So, this week I wrote my first reader comment in The New York Times in response to a ridiculous comment on Roxane Gay’s Op-Ed, “Dear Men: It’s You, Too.” This is the beginning of her essay—with the reader comments below. R made this merge of two screenshots his Instagram pic of the day on 10/19/17, and I’m reposting it here.
Besides reading Gay’s Op-Ed, this week, I also read a thoughtful column in The Kenyon Review Blog as I spent way too much time on the internet, trying to make some sense of these last two weeks—all the stories in the NYT about Harvey Weinstein and sexual harassment and rape. And then so many other accounts from so many women. And then Twitter.
I had brought with me to this residency both stories (my fiction manuscript) and essays (nonfiction manuscript) to revisit and revise. I started to think about why I had not written about some experiences in nonfiction, and had only written about those subjects obliquely, in fiction. Caroline Hagood‘s column, “Me Too and the Trauma Narrative,” got to the heart of this for me:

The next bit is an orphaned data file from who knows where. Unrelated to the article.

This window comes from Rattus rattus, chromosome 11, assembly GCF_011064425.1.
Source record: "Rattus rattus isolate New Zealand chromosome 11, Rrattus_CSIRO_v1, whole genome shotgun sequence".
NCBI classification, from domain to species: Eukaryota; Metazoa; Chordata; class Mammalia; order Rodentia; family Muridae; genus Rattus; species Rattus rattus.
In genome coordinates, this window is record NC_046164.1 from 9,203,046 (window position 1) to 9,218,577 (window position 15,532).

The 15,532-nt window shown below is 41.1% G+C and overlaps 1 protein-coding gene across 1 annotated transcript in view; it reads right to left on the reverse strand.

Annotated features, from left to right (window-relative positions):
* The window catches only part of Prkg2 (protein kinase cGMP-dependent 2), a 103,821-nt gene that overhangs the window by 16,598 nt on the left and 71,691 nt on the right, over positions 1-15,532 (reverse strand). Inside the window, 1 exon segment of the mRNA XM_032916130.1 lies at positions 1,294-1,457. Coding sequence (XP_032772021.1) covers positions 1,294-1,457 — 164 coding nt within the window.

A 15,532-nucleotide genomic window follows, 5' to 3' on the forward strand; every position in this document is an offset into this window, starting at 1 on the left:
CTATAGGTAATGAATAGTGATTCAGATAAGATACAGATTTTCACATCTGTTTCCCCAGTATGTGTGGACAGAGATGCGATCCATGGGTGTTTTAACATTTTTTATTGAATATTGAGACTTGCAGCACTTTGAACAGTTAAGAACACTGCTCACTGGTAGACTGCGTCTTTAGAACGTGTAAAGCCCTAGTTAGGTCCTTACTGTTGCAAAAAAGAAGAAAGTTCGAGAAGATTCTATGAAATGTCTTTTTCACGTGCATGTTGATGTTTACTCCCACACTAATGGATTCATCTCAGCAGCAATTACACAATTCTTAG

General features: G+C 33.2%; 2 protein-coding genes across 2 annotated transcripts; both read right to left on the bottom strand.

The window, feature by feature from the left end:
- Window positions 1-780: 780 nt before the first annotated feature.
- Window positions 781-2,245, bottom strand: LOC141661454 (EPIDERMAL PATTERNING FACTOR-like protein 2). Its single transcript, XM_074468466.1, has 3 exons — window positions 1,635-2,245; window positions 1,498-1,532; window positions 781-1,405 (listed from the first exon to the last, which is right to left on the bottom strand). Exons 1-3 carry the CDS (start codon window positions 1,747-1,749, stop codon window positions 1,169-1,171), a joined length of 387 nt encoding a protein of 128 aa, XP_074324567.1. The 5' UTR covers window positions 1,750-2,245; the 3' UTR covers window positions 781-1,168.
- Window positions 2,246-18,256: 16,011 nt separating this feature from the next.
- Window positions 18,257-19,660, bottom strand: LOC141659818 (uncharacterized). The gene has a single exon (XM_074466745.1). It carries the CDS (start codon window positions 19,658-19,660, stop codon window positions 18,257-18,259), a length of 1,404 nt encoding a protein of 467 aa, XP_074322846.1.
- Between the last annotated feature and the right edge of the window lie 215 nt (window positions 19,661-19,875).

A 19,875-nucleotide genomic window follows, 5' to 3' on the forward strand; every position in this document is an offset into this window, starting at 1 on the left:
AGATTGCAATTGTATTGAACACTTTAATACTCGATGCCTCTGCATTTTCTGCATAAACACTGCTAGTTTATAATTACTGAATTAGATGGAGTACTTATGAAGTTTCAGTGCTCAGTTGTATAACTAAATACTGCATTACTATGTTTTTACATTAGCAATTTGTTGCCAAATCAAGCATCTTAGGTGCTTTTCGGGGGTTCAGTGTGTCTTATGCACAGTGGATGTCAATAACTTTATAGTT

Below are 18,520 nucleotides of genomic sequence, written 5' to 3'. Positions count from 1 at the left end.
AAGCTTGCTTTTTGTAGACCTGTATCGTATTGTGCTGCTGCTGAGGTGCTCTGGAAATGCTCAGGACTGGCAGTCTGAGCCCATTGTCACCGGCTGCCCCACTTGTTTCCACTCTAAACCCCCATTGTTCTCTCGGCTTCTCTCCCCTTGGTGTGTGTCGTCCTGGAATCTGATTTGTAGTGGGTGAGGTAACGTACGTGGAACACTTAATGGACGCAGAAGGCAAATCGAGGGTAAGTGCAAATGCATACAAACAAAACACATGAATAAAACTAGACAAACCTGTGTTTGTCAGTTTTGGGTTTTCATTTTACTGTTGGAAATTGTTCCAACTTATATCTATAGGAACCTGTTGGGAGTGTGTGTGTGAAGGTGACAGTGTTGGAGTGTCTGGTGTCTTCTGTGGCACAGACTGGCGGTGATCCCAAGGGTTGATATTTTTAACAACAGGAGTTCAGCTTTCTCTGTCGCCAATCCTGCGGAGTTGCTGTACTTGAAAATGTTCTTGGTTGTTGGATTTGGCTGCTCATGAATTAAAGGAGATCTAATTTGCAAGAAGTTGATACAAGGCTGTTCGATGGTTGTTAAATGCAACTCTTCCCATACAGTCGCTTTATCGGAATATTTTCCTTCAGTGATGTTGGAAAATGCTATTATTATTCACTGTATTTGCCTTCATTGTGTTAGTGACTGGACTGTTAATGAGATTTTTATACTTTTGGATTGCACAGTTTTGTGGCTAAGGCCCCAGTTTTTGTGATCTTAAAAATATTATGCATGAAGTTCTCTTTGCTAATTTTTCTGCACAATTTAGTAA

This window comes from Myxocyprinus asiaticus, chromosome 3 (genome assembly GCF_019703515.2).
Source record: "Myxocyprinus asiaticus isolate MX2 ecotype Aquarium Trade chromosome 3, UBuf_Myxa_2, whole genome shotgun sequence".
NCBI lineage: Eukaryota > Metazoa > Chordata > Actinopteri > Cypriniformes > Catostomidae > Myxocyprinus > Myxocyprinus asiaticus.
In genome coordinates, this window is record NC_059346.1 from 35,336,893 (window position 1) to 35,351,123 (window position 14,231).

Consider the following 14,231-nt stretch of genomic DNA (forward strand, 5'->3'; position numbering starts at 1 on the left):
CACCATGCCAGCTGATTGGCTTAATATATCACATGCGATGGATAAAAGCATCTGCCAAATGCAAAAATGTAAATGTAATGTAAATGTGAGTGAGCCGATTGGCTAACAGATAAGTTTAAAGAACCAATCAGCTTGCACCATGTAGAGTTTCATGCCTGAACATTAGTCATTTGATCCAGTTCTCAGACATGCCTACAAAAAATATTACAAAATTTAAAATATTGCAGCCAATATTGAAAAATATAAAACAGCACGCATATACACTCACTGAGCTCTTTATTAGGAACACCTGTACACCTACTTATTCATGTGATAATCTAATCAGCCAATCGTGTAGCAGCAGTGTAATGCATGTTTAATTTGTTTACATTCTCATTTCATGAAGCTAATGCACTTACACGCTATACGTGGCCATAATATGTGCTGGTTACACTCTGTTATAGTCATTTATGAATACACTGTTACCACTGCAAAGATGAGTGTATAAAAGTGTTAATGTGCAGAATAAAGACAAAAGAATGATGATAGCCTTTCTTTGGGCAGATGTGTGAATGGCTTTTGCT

The logic of trauma is epic and for me it has always seemed to demand a certain encoding to guard safety. Maybe this is why I’m not a memoirist. I never like to talk about what happened to me head-on.
It’s something I can only show you sideways, tilted at an angle that makes it hard to identify but familiar still. I can only fictionalize all through the night and then get on the subway to my morning life….
Read the rest of Hagood’s essay in The Kenyon Review Blog here.
I served as biweekly columnist for the The Kenyon Review in 2016, and one of my columns also dealt with the subject of trauma. I am interested in beginning to tackle some of what I’ve written about in fiction perhaps now in nonfiction. This is new ground for me. But if not now, then when?***
***Update: I published this short essay about grad school in The Rumpus in November (scroll to second piece). #metoo
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